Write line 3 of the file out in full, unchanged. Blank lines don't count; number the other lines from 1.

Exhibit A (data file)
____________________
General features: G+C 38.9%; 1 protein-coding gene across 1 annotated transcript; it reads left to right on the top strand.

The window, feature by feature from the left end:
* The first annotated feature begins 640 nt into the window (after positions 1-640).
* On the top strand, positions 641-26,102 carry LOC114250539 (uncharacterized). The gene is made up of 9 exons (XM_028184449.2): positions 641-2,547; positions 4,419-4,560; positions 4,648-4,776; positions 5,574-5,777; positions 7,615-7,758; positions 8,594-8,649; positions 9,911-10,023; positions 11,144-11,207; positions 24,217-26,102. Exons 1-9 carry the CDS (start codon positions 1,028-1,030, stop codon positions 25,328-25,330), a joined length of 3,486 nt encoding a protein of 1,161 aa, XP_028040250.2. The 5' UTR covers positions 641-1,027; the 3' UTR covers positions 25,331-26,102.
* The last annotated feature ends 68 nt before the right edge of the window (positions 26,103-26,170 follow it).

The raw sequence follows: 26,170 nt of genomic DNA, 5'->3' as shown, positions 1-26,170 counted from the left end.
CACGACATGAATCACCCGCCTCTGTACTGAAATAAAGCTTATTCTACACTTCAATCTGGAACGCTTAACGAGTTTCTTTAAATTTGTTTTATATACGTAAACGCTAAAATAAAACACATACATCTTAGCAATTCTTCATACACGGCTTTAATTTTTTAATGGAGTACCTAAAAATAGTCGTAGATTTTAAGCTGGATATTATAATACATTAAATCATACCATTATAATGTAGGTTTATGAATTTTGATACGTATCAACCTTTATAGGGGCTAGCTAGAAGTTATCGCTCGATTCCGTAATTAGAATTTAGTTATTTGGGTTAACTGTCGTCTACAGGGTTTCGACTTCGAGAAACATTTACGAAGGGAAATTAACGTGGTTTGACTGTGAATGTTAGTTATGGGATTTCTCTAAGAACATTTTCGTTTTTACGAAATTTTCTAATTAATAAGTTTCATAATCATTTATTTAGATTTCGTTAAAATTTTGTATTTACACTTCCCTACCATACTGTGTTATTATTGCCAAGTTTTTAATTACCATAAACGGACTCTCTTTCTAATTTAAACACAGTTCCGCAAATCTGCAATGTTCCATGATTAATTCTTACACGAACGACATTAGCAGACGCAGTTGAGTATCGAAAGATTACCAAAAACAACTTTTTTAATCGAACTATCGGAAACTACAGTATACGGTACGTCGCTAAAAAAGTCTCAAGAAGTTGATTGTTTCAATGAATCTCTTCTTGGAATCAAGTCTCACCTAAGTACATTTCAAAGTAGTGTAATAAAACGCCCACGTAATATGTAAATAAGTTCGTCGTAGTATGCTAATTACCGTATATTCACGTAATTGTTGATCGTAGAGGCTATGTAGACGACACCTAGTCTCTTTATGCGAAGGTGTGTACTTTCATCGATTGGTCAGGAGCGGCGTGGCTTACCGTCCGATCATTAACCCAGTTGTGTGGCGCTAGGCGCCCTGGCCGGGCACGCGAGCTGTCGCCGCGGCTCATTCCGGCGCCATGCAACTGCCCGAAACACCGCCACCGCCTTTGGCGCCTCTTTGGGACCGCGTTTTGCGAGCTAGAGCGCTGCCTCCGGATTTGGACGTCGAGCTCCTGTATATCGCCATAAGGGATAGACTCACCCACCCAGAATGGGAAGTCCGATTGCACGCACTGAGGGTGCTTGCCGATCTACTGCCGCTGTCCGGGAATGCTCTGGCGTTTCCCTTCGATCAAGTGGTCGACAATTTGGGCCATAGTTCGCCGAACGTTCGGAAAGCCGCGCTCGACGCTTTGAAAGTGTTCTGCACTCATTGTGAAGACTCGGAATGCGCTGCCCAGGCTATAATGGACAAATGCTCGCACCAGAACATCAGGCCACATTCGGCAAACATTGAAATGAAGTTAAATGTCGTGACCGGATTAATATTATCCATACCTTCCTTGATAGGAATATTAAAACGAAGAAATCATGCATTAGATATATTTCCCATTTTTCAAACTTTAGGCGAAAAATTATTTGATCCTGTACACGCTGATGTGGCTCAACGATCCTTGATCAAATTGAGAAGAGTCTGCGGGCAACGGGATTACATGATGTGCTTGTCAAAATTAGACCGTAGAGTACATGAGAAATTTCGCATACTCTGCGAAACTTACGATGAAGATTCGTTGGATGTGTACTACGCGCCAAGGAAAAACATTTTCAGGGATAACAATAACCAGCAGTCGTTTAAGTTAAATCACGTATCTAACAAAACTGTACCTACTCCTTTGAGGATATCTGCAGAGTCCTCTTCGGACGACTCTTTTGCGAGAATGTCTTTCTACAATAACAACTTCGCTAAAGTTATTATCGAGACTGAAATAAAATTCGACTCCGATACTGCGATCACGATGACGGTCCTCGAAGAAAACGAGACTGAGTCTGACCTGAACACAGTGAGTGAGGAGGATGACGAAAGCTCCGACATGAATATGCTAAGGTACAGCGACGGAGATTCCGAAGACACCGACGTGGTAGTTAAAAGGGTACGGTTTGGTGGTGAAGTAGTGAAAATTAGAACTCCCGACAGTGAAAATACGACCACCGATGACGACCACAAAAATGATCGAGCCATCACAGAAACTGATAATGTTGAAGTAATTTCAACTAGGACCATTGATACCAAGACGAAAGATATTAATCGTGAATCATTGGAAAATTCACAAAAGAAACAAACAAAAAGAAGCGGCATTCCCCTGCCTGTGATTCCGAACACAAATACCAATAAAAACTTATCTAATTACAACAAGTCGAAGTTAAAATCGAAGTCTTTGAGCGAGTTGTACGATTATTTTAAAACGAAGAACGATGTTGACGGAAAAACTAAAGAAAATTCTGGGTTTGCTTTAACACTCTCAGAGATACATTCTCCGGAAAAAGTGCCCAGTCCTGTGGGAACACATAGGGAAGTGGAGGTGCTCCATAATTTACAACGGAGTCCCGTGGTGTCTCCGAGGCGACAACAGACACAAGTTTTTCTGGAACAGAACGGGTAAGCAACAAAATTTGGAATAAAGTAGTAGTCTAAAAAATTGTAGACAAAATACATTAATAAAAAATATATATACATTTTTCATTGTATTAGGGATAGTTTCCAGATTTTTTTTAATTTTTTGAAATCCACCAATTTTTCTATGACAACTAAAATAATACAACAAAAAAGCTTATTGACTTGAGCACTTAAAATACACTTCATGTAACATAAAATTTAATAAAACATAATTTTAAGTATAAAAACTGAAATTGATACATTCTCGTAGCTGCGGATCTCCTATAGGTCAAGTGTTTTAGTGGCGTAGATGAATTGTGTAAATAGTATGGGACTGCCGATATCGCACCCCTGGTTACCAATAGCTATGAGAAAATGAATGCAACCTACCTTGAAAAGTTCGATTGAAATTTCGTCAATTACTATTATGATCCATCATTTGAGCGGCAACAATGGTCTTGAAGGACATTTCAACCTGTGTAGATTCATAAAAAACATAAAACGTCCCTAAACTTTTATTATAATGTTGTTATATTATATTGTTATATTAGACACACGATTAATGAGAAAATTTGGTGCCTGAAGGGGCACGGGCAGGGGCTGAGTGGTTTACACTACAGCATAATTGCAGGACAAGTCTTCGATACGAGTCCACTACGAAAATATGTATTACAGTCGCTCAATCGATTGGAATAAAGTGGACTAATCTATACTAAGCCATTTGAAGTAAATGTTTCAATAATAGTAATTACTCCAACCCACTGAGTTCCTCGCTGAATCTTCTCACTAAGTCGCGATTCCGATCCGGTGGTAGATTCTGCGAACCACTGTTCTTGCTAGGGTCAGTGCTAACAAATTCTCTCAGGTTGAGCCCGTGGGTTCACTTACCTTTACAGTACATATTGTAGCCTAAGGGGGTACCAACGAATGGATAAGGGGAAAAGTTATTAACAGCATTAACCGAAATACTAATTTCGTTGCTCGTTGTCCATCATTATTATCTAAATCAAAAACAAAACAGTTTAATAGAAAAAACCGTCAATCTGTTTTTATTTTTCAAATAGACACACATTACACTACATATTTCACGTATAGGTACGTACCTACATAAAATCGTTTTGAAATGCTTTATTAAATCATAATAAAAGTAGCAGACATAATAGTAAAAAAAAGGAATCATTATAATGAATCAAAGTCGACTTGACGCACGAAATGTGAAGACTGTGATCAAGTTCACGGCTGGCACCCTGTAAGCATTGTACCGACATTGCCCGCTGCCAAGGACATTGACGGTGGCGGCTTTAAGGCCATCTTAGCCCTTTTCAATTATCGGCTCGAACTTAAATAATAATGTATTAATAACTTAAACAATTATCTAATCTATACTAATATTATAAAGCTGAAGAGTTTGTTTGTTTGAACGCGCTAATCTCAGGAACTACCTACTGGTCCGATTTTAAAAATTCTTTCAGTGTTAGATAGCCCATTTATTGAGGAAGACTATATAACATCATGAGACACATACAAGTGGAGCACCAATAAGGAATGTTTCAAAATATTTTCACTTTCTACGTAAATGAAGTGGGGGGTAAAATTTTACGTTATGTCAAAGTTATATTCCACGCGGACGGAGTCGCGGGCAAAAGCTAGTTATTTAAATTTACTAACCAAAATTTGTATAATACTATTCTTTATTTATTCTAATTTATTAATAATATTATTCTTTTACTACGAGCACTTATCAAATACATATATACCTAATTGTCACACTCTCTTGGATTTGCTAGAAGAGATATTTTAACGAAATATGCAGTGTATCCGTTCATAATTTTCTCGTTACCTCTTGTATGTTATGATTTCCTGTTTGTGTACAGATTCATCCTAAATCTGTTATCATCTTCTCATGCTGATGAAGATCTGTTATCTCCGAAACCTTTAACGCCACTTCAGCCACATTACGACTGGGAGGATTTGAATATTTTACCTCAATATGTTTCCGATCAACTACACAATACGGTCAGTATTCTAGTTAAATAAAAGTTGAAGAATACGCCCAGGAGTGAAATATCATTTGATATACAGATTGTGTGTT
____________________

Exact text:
* The first annotated feature begins 640 nt into the window (after positions 1-640).